We can’t keep turning away.
We can’t keep shutting the door to what we know is going on. Literally and figuratively. On Monday a Manhattan luxury building security guard was caught on a security camera closing the door on a 65-year-old Asian American woman after she was attacked in a hate crime.
In broad daylight, not far from Times Square, a man kicked a Filipino woman in the stomach. Then he punched her in the head.
All while yelling “anti-Asian statements” screaming “You don’t belong here.”
Three Blind mice watched from the lobby of a nearby building and did nothing. One man closed the door shut.
Who was there to protect this woman? Who will be there to protect the next victim?
Who will be there to protect you?
This should hit a nerve in all of us. We have all been punched in the stomach. As a Jewish American, it hits close to the bone. I have seen the recent rise in anti-Semitism and hate of the Other.
Xenophobia, that most American of dishes has always been simmering on the back burner of our so-called melting pot. It has been raised to a rolling boil by Donald Trump who added his own vile seasonings of bitterness, aversion, and hostility with a heaping helping of fear.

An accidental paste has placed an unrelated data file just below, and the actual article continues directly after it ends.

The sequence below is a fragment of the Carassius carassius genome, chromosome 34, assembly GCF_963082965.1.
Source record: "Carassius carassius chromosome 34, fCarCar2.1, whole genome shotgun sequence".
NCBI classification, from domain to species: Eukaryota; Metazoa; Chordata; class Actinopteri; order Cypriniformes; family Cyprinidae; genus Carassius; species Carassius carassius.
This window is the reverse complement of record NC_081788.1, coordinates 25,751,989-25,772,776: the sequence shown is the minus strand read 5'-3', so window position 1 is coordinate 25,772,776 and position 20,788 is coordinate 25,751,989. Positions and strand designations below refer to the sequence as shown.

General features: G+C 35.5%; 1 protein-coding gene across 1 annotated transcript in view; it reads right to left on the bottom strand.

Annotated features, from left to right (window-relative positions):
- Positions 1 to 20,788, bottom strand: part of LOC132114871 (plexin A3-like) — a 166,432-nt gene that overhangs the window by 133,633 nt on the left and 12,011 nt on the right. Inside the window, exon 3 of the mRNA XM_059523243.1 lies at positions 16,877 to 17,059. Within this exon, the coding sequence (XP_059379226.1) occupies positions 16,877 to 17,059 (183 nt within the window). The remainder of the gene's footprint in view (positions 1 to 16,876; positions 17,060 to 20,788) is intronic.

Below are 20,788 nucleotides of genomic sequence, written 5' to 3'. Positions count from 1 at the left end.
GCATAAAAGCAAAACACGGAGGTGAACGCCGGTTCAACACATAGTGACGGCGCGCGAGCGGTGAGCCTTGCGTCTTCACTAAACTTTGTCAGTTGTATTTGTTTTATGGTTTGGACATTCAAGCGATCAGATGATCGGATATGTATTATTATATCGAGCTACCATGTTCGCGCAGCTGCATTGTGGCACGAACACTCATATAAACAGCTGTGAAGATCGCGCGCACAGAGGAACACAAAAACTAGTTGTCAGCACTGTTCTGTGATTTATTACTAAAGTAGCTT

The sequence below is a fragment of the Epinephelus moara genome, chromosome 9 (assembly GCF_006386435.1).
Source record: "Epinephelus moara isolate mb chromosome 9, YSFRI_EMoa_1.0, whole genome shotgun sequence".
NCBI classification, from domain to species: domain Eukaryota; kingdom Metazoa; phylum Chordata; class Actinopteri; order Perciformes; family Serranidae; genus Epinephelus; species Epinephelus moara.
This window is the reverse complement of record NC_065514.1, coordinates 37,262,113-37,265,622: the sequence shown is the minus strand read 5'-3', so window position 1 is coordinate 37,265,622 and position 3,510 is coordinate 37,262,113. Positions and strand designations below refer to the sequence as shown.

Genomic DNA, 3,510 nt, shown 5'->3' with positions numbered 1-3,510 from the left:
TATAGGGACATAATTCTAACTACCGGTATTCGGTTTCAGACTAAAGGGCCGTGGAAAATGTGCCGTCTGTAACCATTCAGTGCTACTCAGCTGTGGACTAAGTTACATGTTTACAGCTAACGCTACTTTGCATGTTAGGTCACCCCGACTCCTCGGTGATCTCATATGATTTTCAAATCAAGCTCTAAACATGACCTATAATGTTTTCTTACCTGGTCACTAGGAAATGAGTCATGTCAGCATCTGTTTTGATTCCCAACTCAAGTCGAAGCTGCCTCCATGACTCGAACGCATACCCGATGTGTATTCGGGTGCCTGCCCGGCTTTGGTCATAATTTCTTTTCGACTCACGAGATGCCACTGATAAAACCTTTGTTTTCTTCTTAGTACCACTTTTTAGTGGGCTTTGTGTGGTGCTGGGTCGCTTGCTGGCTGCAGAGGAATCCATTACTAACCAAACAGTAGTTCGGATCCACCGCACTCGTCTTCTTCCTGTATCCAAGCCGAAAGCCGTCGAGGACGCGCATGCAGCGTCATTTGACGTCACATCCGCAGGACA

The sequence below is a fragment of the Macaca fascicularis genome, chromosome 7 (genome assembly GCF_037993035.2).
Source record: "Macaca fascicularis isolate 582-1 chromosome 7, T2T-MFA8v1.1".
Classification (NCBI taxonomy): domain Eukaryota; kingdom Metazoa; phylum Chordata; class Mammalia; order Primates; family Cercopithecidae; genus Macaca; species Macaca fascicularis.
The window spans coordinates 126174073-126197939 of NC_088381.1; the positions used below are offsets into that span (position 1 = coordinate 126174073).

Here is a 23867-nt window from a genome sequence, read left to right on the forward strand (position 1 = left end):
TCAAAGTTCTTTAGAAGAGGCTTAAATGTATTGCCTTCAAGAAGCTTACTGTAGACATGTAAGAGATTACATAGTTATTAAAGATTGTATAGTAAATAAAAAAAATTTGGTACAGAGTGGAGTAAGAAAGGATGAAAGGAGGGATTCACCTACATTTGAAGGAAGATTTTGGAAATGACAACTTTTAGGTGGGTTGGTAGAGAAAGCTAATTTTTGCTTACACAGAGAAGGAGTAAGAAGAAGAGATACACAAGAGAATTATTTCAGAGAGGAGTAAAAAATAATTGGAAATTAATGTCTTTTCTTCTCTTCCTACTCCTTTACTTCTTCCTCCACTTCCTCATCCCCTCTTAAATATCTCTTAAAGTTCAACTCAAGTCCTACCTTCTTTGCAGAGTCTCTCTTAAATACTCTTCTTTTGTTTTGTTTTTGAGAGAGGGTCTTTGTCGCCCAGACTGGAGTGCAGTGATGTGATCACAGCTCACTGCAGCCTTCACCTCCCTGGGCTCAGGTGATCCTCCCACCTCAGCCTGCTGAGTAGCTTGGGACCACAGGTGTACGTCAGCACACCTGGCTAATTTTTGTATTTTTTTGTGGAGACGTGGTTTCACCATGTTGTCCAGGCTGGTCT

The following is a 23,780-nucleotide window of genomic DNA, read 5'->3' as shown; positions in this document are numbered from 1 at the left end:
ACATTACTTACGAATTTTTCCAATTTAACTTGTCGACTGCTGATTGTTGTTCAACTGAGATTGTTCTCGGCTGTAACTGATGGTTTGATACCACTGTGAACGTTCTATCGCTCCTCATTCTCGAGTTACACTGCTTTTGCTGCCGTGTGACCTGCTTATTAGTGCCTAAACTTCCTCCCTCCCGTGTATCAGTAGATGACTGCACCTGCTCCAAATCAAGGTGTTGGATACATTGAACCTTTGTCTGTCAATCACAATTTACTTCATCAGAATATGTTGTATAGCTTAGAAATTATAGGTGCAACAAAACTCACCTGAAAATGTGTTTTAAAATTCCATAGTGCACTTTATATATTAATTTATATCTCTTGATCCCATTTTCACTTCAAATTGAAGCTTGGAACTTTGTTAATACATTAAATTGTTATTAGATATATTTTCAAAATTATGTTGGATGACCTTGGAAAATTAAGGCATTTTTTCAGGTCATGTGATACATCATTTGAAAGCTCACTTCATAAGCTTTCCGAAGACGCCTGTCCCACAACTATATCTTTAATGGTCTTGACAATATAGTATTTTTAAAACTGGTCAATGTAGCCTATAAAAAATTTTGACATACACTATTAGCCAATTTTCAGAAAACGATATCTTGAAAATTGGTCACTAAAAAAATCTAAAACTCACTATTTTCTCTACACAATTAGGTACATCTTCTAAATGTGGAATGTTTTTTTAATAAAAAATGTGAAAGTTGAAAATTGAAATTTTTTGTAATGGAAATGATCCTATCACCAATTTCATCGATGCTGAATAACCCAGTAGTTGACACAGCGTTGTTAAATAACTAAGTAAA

Hate crimes against Asian Americans have been steadily rising in the US during the coronavirus pandemic. It is indisputable that it has been spurred on by the racist rhetoric about the “Chinese Virus” uttered at every opportunity by that xenophobic cheerleader in chief former president Trump.
According to NYPD through March 28 there have been 33 hate crimes with an Asian victim so far this year compared to the 29 reported to police in all of 2020.
The hostility and violence against Asian Americans is rising and that is Donald Trump’s legacy.
This brutal and violent attack in the heart of NYC at high noon has understandably left so many shaken and frightened, reinforcing a lifetime of fears and insecurities in our Asian American citizens.
Today I share my post with a compelling piece by a dear friend, Jean Kohn an Asian American woman who has understandably been unnerved by this rising hate. Her words resonated with me. I hope they do for you.
“During the trying times of this pandemic, my 80-year-old Asian mother (Korean, not Chinese – not that it seems to matter) has been verbally and physically abused while merely going for a walk to get some fresh air from her studio apartment, or to buy groceries. People have thrown garbage at her, and have spat in her direction…just because she’s Asian.
I have had to urge her to hide as much of her face as possible when she leaves her apartment, for fear of being a further target of a stranger’s hatred. I also urge her to stand back from subway platforms or on the road, to avoid getting pushed into the path of a fast-moving vehicle. We have never considered reporting this small sampling of incidents that we have endured because we have been silenced or shamed for so many years that it seems futile…
It’s up to “US”
It’s up to us (Asian Americans) to educate the public on the long-standing Anti-Asian sentiment that has been unspoken: